A C Mole

Albert Charles Mole was born on 20 May 1874. After working briefly in Exeter and Edinburgh he travelled to Clifton, Arizona, to join the Arizona Copper Company where he found a very different world. His diary for 13 October 1897 records “My first real Wild West experience…Tonight a cowboy shot the town up. He rode through shooting for all he was worth….the Sheriff says he felt the wind pass as one of the shots passed by.”

In October 1902 he returned to establish his accountancy practice in Taunton. He was elected Mayor of Taunton in 1915 and served on Somerset County Council for 43 years. He was a Justice of the Peace, serving on the County Bench from 1927 until he retired as Chairman in 1950. He was an Income Tax Commissioner from 1943 to 1957 and was secretary of the Bath and Wells Diocesan Board of Finance from its formation in 1913 until 1944.

In 1908 he even found time to write a book, The Students’ Epitome of Accountancy & Bookkeeping.In the Introduction to the book, A C says “No Accountant or Book-keeper is worth much salary who attempts to do his work merely by routine…It is an Accountant’s duty to deal with transactions in a practical manner”.

A C retired from the partnership in 1940. He died on 21 May 1960, the day after his 86th birthday.

A Family Firm

The firm grew until in 1914 the offices on the corner of Billet Street and East Street became too small and A C acquired Stafford Lodge – later to become Stafford House – on Billetfield.

In 1925 Arthur Gridley Browne (who had qualified with the firm) became A C’s first partner. A C’s sons Horace and Edgar became partners in 1928 and 1933 respectively.

Horace remained a partner until shortly after the Labour government which came to power in 1965 introduced corporation tax and capital gains tax, averring that he would not contemplate learning about these “new fangled taxes”.

Edgar was a director of Stansells, White Brothers and chairman of the Castle Hotel. He retired in 1970.

For a short time between 1912 and 1916 there was a London office at 46 (and subsequently 29) Memorial Gardens, EC.

Things were very different for trainees in those days. When Peter Shapland, who became a partner in 1955, joined the firm in 1939 his parents had to pay a premium of £5 and 5 shillings for the privilege. In return he received a salary of £10 a year.

Changing Times

Frank Foord, who had joined the firm in 1928, became a partner in 1955 and opened an office in Castle Cary. The Cary office was subsequently headed by Gerald Morris until it closed in 2001.

Four new partners joined in the sixties: Ernest White in 1960, John Evemy in 1962 and Michael Blackwell and Gerald Morris in 1968.

As Edgar Mole had done before him, Michael Blackwell (pictured left) joined the boards of Stansells and the Castle Hotel, eventually accumulating a staggering thirty directorships.

John took on the treasurership of the Somerset County Cricket Club in 1969 and introduced new financial controls. Such was the success of the new system that he was invited to Lords to lecture to the other Counties on the merits of proper financial disciplines. He resigned the treasurership in 1979, the year Somerset won both the Gillette Cup and the John Player League.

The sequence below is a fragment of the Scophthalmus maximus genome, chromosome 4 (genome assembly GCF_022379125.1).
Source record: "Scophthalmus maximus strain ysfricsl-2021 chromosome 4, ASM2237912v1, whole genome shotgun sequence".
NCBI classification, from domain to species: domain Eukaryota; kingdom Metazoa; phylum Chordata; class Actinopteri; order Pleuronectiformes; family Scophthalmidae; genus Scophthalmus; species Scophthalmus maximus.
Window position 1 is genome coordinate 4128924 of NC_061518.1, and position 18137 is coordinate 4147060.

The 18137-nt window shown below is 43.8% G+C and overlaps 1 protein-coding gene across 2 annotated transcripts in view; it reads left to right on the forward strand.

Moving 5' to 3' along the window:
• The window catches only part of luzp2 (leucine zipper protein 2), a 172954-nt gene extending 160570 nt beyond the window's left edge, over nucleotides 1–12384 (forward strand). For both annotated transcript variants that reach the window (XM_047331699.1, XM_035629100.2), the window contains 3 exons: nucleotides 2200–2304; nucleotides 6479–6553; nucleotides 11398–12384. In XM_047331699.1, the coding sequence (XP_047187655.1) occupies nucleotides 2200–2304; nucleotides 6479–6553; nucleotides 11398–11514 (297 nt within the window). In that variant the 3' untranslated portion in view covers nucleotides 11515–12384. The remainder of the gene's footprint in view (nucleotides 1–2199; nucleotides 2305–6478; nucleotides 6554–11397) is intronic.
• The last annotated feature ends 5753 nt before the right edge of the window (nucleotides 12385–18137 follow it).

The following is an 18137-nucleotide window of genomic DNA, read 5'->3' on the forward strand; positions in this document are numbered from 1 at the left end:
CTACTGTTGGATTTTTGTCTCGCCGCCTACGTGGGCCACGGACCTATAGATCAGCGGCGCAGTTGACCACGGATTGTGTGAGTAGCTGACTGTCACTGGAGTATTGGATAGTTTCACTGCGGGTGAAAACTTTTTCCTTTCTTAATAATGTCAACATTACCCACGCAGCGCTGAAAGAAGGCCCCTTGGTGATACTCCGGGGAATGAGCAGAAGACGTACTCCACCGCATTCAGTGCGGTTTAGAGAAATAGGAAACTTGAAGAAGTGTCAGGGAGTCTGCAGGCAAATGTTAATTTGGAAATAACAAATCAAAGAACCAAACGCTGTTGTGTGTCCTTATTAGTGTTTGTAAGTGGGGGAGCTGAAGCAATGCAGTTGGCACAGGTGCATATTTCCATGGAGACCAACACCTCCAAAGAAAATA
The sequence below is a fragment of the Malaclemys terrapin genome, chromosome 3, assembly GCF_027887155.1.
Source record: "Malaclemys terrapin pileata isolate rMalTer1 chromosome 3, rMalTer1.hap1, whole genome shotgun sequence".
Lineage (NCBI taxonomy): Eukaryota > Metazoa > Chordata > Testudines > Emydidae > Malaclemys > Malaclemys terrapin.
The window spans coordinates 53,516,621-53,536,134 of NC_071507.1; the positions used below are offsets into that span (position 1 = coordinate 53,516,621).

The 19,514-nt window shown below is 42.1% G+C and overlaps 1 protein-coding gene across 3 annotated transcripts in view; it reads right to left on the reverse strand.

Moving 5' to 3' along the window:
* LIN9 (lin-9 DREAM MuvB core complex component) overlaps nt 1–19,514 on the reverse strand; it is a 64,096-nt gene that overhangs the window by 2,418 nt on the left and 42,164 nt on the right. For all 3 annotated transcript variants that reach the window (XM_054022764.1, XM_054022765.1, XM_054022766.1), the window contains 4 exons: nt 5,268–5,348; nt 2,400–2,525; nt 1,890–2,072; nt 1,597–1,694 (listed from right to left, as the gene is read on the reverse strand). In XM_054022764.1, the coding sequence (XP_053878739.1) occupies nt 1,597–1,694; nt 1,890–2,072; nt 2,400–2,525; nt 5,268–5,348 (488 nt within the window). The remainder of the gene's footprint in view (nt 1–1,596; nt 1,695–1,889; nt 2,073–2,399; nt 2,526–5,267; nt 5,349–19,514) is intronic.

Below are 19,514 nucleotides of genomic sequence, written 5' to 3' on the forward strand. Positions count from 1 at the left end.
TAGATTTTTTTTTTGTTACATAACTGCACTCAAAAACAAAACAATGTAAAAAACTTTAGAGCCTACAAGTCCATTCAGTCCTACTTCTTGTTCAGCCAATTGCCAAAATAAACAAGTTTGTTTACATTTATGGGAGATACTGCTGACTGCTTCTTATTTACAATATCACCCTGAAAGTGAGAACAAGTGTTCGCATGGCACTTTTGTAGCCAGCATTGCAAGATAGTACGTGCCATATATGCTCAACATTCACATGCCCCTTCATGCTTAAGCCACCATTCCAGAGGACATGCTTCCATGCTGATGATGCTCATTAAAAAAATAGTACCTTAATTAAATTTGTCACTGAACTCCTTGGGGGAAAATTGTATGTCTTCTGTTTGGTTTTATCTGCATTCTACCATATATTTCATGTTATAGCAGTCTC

In 1980, Stuart Pullen joined the partnership, steadily building the firm’s portfolio of farming clients.

Mergers and Expansion

In 1992 we celebrated our first ninety years with the opening of an extension to Stafford House.

Pictured with the Mayor of Taunton at the opening are John Evemy (left) and Frank Foord (right). We also opened a new office in Bridgwater during the year.

The nineties also saw two mergers. In 1996 the Taunton office of Kidsons Impey closed. KI partner Christopher Rimmer became a partner in A C Mole & Sons and together with the KI staff moved across the road to Stafford House.

Three years later in 1999 the Taunton office of Apsleys also merged with A C Mole & Sons at Stafford House. The mergers broadened the client base considerably and gave individuals more scope for specialisation.

One result of the expansion was that Stafford House became too small for the growing firm and the decision was taken to move to a new, purpose built office at Blackbrook. The move took place on 5 December 2004 and to preserve a tradition, the new office was named Stafford House.

In 2006 we were joined by clients of Ian Marfell on his retirement and by clients of Laurence Ashman who merged his practice with A C Mole & Sons.

Claims to Fame

In 1997 we filed the UK’s first electronic tax return, an event recorded the next day on the front page of the Financial Times and widely reported in the tax press and on BBC radio. The FT included the event in its financial highlights of 1997.

In December 2001 were the first firm to file a tax return via the Internet and our experience in electronic and Internet filing is such that the Revenue regularly ask us to comment on and trial new features before they are launched.

In May 2002, we reached the final shortlist in the national Taxation Awards for “Best Tax Team in a Small to Medium Sized Firm” category. We were again short listed in 2003 and in 2004 we brought home the trophy. We won the Best Single Office Tax Practice Category in the 2013 Taxation Awards. Tax partner Paul Aplin won the Tax Personality of the Year award in 2007 and was shortlisted in the Tax Writer of the Year category in 2013 and again in 2015. Paul also won the Outstanding Industry Contribution award at the 2013 British Accountancy Awards and is currently ICAEW Deputy President.

In the autumn of 2002 the firm was authorised by the Chartered Institute of Taxation to practice as Chartered Tax Advisers.

We are regularly quoted in the accountancy, tax and national press